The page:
Just when you thought Wall Street could never looked more cruelly calculating, they exceeded our expectations: Death derivatives.The Atlantic:
Perhaps Wall Street has simply resigned itself to not caring what the public thinks. It is working to develop a new product sure to anger its critics: death derivatives. They sound just like what they are: investors would essentially bet that people will die sooner than later. This idea certainly sounds morbid at best and morally repugnant at worst. Essentially, those investors would profit from an untimely death. Is it wrong for banks to create such products?
The investor side of the bet has already been described. On the other side of the transaction would be pension funds that worry their clients are going to live longer than anticipated and consequently collect more payments than their accrued balance would provide for.
If the people in question die quickly, then investors get paid. If people live longer, then the pension funds are covered. Think of death derivatives as a way for pension funds to hedge against their clients living a very long time. JPMorgan and Prudential Plc (PRU) last year set up a trade group aimed at establishing and standardizing a secondary market for so- called longevity risks. Ah, "longevity risks."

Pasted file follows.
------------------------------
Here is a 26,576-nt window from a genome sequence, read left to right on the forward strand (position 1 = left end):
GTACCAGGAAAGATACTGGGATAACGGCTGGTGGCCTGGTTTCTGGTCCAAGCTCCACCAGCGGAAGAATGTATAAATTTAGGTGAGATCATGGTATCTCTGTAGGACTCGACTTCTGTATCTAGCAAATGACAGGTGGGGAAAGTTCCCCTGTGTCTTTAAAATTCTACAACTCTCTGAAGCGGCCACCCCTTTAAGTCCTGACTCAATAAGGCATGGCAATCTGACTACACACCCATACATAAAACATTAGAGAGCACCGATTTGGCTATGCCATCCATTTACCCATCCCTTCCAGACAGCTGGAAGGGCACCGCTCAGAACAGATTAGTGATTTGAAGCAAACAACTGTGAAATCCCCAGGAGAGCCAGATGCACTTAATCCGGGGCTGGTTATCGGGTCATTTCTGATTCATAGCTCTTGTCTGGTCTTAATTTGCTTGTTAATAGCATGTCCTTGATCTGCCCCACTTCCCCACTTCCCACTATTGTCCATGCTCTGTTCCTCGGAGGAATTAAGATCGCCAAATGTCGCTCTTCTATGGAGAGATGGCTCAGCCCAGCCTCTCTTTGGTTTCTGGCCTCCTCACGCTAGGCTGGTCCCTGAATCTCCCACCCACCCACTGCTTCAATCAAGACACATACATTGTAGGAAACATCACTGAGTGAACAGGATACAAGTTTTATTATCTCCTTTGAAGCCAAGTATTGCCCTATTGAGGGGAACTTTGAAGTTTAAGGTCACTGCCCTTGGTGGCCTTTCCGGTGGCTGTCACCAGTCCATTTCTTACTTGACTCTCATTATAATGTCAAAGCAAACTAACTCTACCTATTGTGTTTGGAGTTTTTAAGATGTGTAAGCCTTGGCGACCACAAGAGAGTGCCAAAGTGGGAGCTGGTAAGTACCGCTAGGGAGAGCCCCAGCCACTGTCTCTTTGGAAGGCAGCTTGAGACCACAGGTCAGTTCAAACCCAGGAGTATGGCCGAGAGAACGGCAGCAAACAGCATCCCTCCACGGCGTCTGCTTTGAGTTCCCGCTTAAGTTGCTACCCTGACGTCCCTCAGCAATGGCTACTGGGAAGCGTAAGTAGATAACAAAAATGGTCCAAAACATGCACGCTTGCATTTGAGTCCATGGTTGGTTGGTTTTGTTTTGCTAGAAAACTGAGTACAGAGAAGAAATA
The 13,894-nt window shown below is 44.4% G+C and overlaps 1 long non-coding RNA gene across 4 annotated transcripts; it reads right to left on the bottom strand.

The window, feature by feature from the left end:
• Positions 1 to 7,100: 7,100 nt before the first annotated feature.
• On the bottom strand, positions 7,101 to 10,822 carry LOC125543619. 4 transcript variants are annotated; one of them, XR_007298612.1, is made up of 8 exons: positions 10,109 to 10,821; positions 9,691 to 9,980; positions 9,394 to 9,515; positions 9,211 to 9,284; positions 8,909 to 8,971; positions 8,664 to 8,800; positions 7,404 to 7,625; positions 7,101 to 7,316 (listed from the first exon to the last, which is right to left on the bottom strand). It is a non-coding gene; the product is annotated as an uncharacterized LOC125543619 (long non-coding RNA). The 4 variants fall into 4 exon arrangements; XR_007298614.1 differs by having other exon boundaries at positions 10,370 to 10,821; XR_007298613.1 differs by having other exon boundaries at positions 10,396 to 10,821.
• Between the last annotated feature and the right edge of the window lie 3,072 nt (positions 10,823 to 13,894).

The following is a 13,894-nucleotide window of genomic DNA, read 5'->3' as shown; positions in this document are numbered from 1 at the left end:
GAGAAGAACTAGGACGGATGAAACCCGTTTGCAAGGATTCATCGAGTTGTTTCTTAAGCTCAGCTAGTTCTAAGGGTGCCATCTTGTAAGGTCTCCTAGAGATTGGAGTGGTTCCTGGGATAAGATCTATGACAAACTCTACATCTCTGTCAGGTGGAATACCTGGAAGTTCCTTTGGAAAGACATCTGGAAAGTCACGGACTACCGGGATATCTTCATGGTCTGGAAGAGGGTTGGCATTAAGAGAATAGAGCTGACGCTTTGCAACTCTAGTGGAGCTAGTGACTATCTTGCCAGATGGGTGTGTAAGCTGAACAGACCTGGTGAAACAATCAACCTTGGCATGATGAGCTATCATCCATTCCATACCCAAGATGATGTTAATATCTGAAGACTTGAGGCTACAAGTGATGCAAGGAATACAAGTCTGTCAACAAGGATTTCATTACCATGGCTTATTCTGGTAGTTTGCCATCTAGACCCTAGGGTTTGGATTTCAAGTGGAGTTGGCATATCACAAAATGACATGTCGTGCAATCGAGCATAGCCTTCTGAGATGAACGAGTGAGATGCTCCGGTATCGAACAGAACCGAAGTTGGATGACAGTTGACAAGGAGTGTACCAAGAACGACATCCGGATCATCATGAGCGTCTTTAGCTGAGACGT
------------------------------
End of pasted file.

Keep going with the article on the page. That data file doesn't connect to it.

That certainly sounds a lot nicer than "the risk of people living too long." If there is a market for death derivatives and they can find mechanisms that create a robust, liquid market, then it could thrive.
I can think of public policy, like Paul Ryan’s Medicare voucher idea, that would cut off or limit health care treatment dramatically. The same holds true for an unregulated free market health care system that rations care in the small print section of a policies endless legalese.